Econoline Crush known for the radio hits “All That You Are”, “You Don’t Know What It’s Like”, “Make It Right” and “Dirty” is BACK after a decade long hiatus!
Ignite got to ask them a few questions and see what is going on with the band now!
Trevor Hurst, the vocalist for Econoline Crush gave us the low down below…
Tell us a little bit about the band and how long you have been together for some of our readers that may not know about the band?
Econoline Crush was formed in the early 90’s in East Vancouver. We wanted to combine elements of electronica, industrial, metal, punk, and rock. The band played its first show at a club know as 86 Street opening for our friend/ radio DJ and promoter David Hawkes. There were 1200 people at that show. We never looked back. Five months later we signed a deal with EMI Music Canada.
We have had members come and go over the years but the core elements and goals have never changed. Ziggy and I have been playing music together so long we can finish each other’s sentences.
What got you into music and what is your earliest memory of when you told yourself… “THIS IS WHAT I WANT”?
My mother was always playing music in the house when I was growing up. To me music is magical. The combination of notes is always elicited an emotional response from the listener. It still amazes me how that works.
I think what keeps us going is the possibility of creating something that connects. Watching the audience get into it is such a great feeling
What is new with the band?..New Album out? New Videos?
We have re-recorded a song called Get Out of The Way as our first single release for AMALIEN Records. It is the first single from our upcoming album When the Devil Drives.
I also have a documentary in the works called Flatlander which should be out early next year. It covers the last 7 years of my life and my journey into the world of healthcare and back to music.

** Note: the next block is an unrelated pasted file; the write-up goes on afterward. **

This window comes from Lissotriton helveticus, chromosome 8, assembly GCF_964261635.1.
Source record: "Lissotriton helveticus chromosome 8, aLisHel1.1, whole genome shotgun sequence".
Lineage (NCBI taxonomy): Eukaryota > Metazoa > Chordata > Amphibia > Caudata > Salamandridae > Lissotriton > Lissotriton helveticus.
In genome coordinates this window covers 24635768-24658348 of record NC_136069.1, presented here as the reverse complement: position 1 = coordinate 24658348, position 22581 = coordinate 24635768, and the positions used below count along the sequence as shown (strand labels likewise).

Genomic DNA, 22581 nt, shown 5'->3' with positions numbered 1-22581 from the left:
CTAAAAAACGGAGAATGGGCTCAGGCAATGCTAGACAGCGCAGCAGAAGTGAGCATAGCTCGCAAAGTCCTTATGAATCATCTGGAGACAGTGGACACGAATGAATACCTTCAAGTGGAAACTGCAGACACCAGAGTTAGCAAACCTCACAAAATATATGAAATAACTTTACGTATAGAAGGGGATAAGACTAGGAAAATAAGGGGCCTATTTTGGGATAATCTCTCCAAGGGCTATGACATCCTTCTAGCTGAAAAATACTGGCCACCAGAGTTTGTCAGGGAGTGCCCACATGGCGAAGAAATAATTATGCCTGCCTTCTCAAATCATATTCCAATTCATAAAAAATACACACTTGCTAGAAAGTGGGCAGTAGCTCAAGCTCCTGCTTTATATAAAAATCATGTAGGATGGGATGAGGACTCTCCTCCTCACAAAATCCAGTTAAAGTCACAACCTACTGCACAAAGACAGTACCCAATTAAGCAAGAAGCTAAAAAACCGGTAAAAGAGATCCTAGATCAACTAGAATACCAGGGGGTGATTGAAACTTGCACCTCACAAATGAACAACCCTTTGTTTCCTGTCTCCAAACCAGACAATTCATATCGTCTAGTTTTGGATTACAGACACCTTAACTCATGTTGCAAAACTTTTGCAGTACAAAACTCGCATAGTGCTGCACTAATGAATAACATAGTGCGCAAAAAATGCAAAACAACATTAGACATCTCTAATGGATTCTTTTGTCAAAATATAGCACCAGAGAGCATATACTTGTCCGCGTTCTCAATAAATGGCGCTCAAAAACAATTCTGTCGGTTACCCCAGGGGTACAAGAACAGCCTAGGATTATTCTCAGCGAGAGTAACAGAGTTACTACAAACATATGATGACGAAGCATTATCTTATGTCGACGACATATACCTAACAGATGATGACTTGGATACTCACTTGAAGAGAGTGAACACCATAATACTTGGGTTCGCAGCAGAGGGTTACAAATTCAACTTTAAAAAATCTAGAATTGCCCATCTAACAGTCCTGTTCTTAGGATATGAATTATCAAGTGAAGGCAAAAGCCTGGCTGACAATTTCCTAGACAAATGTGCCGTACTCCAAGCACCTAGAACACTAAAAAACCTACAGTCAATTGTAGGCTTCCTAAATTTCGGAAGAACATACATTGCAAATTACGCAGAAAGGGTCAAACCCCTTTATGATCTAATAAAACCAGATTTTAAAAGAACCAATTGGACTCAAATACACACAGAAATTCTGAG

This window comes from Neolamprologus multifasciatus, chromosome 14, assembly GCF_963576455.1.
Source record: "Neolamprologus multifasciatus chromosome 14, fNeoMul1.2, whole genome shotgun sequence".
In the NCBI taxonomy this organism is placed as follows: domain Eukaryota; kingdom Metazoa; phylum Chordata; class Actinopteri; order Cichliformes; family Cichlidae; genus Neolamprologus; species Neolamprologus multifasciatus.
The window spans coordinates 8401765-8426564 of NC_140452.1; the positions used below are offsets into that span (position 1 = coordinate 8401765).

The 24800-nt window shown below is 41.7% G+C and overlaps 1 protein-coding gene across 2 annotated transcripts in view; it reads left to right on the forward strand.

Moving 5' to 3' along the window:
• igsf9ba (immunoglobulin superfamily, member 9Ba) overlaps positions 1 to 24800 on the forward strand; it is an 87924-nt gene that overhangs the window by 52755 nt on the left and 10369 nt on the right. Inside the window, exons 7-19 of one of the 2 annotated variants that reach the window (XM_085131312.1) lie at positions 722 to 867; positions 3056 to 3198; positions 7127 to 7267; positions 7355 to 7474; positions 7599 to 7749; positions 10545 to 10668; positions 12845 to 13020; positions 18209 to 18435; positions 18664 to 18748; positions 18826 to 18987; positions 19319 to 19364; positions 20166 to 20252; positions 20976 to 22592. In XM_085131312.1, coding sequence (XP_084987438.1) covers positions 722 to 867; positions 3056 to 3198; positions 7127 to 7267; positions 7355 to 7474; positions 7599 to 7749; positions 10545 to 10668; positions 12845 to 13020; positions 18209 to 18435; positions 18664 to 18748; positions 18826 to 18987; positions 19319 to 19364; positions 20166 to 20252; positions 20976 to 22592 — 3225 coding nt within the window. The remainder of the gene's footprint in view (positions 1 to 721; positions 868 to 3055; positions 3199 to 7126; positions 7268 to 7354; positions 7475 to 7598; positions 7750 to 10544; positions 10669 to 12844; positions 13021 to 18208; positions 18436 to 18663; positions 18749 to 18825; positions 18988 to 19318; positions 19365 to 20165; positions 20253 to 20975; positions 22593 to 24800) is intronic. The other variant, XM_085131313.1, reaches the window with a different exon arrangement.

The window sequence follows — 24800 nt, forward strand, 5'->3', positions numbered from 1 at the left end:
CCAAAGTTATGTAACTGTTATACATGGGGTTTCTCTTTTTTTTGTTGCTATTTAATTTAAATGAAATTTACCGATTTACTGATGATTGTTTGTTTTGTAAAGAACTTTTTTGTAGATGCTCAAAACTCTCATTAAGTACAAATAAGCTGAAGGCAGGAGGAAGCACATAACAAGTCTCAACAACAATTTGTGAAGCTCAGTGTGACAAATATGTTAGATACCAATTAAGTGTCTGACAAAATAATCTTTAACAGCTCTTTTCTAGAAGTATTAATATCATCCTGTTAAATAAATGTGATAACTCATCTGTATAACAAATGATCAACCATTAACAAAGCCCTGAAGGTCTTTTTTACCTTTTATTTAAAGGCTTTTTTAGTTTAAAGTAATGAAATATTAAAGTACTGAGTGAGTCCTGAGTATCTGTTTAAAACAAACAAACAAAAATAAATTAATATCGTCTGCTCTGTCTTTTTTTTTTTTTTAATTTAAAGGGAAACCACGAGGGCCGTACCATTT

If you didn’t become a musician, what would you be doing right now?
If I wasn’t a musician, I would likely be working as a psychiatric nurse in a community with marginalized populations.
What is one of the weirdest questions you have been asked?
You know I just can’t think of anything too weird or funny. Sometimes people will ask about my favourite junk food or favourite meal. Which is odd to me because it really has nothing to do with music. But I get it, people are curious.
How would you like to be remembered by your fans?
I would like to be remembered for being a good singer, good frontman, and a good human being who advocated for people marginalized by mainstream society.
On a scale of 1 to 2593, How good is your newest single compared to your last single? (my attempt at humor, but please still answer)
This single is 2594 out of 2593. It goes to 11!
What do you feel is the best song you have released to date and why?
“You Don’t Know What It’s Like” is one of the best songs we have ever released. I think it captures the emotion and the sound we were looking for. Bob Rock produced the track and he is an amazing producer and a wonderful human being.